One brand I like: Source Naturals (800-8152333,

Six Natural Remedies for Warts

My patients always are glad to know that there are natural treatments for unsightly or painful warts—especially because traditional treatments are hard on the body. Conventional wart treatments include applying salicylic acid to the skin (which sloughs off layers of skin and the wart), cryosurgery (freezing the wart) and standard surgical removal.

Natural solutions take a different approach. They focus on boosting immune function to suppress or eliminate the many viruses that cause warts, including about 70 types of the buman papillomavirus. First, I have all patients boost their immune systems and fight the virus with the following supplements for two to four weeks-echinacea (300 mg twice daily)...selenium (200 mcg daily)...and a mixed vitamin E supplement that contains tocotrienols and tocopherols (400 IU daily). I also have patients choose either a homeopathic remedy or a topical treatment. If one type of treatment doesn't help them, they can try the other.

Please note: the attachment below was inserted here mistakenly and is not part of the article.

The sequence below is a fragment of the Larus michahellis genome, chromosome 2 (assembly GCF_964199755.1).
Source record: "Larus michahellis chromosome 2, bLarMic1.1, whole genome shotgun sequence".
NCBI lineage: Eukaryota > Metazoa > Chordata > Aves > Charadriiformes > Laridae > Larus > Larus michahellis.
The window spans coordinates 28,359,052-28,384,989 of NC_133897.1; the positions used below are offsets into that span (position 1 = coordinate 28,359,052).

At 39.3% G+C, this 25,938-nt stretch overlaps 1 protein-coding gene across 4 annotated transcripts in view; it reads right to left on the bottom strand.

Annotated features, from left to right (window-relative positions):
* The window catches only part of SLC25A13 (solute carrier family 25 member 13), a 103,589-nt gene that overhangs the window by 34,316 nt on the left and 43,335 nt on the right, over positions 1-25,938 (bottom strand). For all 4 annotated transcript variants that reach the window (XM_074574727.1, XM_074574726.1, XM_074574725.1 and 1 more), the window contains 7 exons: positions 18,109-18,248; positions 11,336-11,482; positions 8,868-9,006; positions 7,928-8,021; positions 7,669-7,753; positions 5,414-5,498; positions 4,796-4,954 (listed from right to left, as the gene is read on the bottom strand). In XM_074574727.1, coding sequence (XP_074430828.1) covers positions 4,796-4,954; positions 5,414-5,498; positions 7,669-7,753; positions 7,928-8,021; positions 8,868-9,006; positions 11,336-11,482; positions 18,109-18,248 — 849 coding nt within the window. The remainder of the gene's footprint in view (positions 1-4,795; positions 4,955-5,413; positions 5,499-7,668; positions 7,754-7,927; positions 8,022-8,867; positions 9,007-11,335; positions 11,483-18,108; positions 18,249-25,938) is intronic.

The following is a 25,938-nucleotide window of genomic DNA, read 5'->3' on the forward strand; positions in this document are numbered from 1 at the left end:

• Homeopathic remedies. It is important to choose a homeopathic remedy that matches the specific type of wart. The usual dose is two 30C pellets twice daily for two weeks. If the treatment eliminates the wart in that time period, you can stop taking it, although you can resume if the wart starts to return. Homeopathic remedies to try…
  • Antimonium crudum for hard, flat warts (including plantar warts) on the hands or feet
  • Causticum for large, fleshy and soft warts that bleed easily.
  • Dulcamara for large, smooth warts on the back of the hand or the palm.
  • Nitric acid, in homeopathic form, is recommended for hard cauliflower-like warts that cluster near the mouth, genital area or anus.
  • Thuja occidentalis for groups of large warts that often recur after conventional treatment.
  • Topical antiviral remedies. Two topical remedies can fight wart-causing viruses. You can try one for two weeks to see if it helps you. If it doesn't, then try the other.

Remedies to use: Thuja oil or garlic oil. Apply one drop of oil directly on the wart twice daily. There is no need to cover the wart.